© 2021 Innovation Trail
Governor Andrew Cuomo announced early in his term that he'd be creating a set of "regional economic councils" to build plans for funding economic development across New York, from the ground up.In the summer of 2011 he finally announced some of the details of the program, to be led by Lieutenant Governor Robert Duffy. The ten councils each have dozens of members, and are charged with gathering input from the public and business leaders, and creating a plan by November 14. Those plans will be pitted against each other for a pot of $1 billion in grants, incentives, and tax relief from various state agencies. The winners will get more funding, the losers will get less.But other details - like whether funding will be available past the initial term, and who will serve on the board that decides who wins and who loses - have not been released.The Innovation Trail is looking for your feedback about what your regional economic priorities are, and what you want your community to look like once the councils have completed their task.

Biz leaders add their 2 cents to future of Finger Lakes economy


With a distinctly college orientation-like vibe, the Finger Lakes Regional Economic Development Council hosted a public input session at Monroe Community College Tuesday night.

Organizers say nearly 200 people - mostly members of the region's far-flung business community - showed up to throw in their two cents.

The question posed by council leadership: What should our priorities be?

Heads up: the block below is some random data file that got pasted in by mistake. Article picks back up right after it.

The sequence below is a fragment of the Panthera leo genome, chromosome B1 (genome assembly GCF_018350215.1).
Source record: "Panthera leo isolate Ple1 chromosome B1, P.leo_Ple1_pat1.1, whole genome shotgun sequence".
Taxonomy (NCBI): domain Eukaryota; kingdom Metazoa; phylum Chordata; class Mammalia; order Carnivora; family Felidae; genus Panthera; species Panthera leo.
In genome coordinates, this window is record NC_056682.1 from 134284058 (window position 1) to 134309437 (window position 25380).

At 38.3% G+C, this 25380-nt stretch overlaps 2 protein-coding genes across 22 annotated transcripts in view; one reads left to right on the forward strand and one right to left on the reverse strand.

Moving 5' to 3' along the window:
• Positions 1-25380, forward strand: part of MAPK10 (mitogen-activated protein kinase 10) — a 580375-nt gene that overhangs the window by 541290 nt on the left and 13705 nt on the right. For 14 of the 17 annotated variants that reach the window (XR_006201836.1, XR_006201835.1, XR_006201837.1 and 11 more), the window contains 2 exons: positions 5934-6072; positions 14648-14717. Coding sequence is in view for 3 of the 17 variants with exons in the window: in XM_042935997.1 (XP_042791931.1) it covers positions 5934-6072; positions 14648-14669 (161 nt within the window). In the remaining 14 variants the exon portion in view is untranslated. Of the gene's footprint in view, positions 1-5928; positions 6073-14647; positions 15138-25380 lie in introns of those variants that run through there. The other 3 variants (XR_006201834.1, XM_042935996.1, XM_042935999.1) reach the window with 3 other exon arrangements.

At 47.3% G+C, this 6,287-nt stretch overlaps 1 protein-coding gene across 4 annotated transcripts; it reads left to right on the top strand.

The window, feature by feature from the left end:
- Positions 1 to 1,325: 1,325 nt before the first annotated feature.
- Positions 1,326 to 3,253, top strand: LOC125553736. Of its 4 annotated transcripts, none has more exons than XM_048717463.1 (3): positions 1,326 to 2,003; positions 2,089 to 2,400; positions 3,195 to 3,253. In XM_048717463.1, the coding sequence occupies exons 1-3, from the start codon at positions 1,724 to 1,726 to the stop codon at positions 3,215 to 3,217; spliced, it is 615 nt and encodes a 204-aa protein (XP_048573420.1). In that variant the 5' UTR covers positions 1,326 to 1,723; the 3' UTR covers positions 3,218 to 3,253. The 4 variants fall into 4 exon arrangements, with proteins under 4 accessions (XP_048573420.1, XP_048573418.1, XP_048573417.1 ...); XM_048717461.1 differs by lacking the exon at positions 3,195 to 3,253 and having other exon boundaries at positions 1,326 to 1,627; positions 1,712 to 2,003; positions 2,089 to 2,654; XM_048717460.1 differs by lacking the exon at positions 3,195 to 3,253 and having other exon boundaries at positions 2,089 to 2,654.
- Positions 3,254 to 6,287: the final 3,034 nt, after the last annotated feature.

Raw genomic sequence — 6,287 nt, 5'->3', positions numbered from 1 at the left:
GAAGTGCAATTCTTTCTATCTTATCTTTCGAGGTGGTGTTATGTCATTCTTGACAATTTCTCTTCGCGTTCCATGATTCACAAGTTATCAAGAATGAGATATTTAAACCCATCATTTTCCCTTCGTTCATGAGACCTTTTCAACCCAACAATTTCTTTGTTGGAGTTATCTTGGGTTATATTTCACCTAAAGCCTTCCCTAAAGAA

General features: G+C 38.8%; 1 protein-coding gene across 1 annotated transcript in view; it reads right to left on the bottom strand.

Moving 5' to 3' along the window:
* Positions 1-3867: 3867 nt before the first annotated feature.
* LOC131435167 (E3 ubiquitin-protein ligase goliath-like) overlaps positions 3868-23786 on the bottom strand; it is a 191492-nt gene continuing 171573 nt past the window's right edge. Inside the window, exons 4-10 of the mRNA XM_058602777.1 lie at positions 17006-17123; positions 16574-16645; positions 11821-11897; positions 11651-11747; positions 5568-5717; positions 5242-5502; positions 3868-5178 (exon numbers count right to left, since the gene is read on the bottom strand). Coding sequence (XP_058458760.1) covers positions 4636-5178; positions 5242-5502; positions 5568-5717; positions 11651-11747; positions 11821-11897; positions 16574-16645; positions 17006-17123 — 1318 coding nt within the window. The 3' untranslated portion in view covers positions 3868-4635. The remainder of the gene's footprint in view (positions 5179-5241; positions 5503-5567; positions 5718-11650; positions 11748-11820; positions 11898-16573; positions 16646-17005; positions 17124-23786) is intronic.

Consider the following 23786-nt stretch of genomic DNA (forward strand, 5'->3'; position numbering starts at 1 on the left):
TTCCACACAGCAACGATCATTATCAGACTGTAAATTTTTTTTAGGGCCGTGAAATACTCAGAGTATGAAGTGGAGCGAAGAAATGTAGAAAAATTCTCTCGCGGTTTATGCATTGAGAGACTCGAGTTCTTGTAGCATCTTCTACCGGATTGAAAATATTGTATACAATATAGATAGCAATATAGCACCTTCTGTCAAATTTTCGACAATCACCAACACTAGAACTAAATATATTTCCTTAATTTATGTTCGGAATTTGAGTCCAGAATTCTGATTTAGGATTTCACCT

Bob McNary, the regional director of Empire State Development (and, therefore, the executive director of the regional council) says the point of the so-called community workshop was to "make sure we're not way off kilter."

The councils are already charging ahead, working feverishly to meet a mid-November deadline for producing a strategic plan. Initially, the four winning plans will each take home $40 million in state funds. The losing six have to split the remaining $40 million.

"We've gotta make sure that what our council members are doing is consistent with what the public wants," says McNary. "That's a big part of tonight."


After introductions from McNary and the council's two co-chairs, attendees broke into small groups and were told to come up with a list of the region's strengths, opportunities and roadblocks to success.

Graham Fennie, the founder and CEO of a Pittsford-based biofuel company called Epiphergy, described it like this:

"It's kind of like an exercise in finding yourself."

Fennie and the six or seven other people around his table bounced ideas off each other as facilitators helped move the conversation along.

"Not every idea is a great idea, but not every idea is a bad one either," Fennie said of the brainstorming session. "I think it's a learning process for us all to figure out what ideas resonate and [to help] move those [ideas] and prioritize those to the top of the list."

When it was all said and done, each table shared a strength or two, an opportunity and some obstacles.

  • "Strengths" like "Abundant Water Supply," "Higher Education" and "Entrepreneurial Culture" were typed up and projected onto screens.
  • Among the "Opportunities" were retaining college graduates, leveraging the region's advanced manufacturing sector, and commercializing university research.
  • Some of the "Roadblocks" were negativity ("from within and without," as Fennie's table put it), limited access to venture capital, and burdensome regulations and high taxes.

Several attendees said they hoped the session will strengthen the state's billion-dollar economic development push - as well as the region's chances of winning big.
The council says the public will get another chance to help out soon. Executive director McNary says the council will go back to the public with a draft plan in the coming weeks.

What do you think the region's economic priorities should be? Let us know in the comments.

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